Ladd, whose official State House portrait depicts him with a bicycle, was a supporter of the Good Roads Movement, a national road-building initiative led by bicyclists. In 1892, Ladd wrote an essay for a League of American Wheelmen publication Good Roads outlining his belief that expanding and paving streets was as important to Rhode Island as having good railroads.[9]

Other achievements

  • In fall of 1889, Ladd invited business leaders to Providence to discuss the location of the upcoming World's Fair.[3]
  • Ladd authorized new uniforms for the Rhode Island state militia.[3]

Post-Governorship

After serving two nonconsecutive terms, Ladd never ran again for public office.[6] He involved himself with several organizations. He founded and served as president for three years of the Commercial Club.[6] He was also president of the Society for the Prevention of Cruelty to Children.[6] He was a member of the YMCA, the Rhode Island Choral Association, the Board of Trade, the Providence Press Club, and the Hope Club.[6]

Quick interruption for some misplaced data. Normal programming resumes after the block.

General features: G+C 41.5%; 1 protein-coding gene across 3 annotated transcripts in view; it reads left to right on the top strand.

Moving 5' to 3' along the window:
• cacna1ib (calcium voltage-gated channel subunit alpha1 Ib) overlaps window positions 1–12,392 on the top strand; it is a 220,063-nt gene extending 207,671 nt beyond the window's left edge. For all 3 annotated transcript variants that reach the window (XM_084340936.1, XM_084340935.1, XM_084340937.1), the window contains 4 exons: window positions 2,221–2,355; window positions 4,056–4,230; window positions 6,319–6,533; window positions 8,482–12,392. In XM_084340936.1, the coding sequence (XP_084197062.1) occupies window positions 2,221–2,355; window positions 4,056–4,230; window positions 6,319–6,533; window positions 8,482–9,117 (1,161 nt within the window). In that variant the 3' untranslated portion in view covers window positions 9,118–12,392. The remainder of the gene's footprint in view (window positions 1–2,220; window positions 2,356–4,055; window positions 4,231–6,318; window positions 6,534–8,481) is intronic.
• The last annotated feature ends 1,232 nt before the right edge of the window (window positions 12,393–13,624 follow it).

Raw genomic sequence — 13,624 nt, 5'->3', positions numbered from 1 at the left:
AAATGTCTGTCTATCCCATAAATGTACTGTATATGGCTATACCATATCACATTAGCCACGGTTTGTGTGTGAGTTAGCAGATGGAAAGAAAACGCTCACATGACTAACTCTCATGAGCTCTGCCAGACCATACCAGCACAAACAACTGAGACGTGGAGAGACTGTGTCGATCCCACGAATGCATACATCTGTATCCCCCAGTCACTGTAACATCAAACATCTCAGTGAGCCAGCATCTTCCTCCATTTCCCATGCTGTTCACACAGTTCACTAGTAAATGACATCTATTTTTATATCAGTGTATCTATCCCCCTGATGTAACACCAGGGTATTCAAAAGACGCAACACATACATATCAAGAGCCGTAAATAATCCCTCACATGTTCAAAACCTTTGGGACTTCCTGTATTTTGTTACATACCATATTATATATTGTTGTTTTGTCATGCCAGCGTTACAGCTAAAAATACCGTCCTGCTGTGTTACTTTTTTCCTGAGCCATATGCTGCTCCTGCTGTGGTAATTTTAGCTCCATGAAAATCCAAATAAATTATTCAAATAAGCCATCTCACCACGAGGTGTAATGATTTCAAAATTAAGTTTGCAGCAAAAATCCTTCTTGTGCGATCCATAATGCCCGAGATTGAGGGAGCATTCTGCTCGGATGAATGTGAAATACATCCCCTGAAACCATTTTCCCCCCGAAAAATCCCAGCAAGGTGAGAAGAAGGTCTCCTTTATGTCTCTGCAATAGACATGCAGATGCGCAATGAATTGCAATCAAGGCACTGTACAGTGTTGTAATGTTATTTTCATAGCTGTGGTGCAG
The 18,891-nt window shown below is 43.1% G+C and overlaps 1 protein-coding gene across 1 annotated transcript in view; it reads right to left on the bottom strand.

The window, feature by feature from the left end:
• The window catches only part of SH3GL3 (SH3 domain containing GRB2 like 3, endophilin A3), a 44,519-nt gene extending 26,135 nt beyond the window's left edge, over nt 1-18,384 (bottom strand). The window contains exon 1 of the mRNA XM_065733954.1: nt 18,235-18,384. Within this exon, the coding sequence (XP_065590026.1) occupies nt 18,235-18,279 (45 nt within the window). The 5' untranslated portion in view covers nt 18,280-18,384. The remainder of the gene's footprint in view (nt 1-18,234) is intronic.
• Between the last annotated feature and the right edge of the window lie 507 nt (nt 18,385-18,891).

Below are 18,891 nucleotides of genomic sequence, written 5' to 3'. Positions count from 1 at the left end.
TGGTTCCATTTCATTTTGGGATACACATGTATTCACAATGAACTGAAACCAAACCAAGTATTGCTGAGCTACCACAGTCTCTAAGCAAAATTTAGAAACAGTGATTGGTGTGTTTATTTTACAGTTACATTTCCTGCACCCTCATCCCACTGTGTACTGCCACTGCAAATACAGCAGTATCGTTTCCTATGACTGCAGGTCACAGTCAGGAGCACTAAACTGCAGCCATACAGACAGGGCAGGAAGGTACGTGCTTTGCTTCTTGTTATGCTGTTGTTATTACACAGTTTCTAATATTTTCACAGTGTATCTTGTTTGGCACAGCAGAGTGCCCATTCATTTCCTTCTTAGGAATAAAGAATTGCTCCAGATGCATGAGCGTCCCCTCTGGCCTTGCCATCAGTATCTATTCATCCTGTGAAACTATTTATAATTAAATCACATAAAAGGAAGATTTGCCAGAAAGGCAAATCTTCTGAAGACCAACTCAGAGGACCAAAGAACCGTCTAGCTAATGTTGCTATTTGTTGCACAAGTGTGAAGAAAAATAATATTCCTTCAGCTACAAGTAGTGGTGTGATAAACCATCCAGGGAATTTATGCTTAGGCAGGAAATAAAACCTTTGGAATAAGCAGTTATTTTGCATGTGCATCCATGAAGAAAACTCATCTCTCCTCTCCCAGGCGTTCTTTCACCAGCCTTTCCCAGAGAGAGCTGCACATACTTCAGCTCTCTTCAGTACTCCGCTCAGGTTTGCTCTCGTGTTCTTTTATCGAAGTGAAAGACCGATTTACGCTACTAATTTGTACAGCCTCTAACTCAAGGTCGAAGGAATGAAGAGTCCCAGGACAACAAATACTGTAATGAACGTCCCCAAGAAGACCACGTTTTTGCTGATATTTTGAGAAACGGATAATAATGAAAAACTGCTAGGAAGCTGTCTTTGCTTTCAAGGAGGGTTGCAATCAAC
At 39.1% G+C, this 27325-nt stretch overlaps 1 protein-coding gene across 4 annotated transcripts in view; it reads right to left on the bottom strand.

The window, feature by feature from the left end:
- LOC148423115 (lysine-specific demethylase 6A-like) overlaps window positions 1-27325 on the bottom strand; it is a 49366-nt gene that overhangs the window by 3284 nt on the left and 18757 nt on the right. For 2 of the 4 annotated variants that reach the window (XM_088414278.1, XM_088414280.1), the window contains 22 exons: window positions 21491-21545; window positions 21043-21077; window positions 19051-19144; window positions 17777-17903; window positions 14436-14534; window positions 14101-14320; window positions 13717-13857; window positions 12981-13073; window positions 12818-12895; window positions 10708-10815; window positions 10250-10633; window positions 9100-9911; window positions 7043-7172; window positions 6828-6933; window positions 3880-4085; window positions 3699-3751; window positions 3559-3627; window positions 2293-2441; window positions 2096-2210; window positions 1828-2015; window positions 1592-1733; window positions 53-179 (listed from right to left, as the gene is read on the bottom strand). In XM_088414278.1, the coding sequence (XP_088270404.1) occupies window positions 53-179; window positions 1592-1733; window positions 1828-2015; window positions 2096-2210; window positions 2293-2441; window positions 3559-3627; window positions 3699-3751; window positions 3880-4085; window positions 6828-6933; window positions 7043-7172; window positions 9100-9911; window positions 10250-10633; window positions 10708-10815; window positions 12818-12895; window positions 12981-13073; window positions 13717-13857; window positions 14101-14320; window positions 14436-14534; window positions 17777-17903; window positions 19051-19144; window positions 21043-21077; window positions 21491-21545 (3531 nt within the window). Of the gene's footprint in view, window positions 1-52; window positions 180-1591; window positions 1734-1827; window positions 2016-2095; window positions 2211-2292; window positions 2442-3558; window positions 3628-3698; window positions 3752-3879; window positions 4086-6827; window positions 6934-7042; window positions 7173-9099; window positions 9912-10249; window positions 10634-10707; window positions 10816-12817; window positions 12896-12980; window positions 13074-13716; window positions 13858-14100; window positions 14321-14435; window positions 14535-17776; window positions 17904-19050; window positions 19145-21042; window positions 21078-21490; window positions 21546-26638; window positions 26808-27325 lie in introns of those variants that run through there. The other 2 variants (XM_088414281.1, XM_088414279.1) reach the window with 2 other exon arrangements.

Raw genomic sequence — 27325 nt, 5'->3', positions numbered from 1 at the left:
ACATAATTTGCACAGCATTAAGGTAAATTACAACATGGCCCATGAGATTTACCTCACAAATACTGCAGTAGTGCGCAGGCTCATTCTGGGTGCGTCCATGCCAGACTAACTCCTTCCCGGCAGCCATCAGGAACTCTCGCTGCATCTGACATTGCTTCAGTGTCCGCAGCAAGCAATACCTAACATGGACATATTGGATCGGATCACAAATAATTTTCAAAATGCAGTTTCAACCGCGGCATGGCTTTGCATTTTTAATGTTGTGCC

In 1889, at the 121st Commencement of Brown University, Ladd announced that he would donate an astronomical observatory to the school.[6] The expected cost was $25,000, but the building reportedly cost over $40,000.[6] The Ladd Observatory, completed in 1891, is named in his honor.[10][6]

Death

Herbert W Ladd Grave in Swan Point Cemetery, Providence.

Ladd died of a cerebral hemorrhage on November 30, 1913 at Butler Hospital after a long illness.[4][6] He was interred at Swan Point Cemetery, Providence, Rhode Island.[11]

Honors and legacy

The Ladd Laboratory, an agricultural research facility established at the University of Rhode Island in 1891, was named for Governor Ladd.[12]

Ladd received an honorary Master of Arts Degree from Brown University in 1892.[6][4]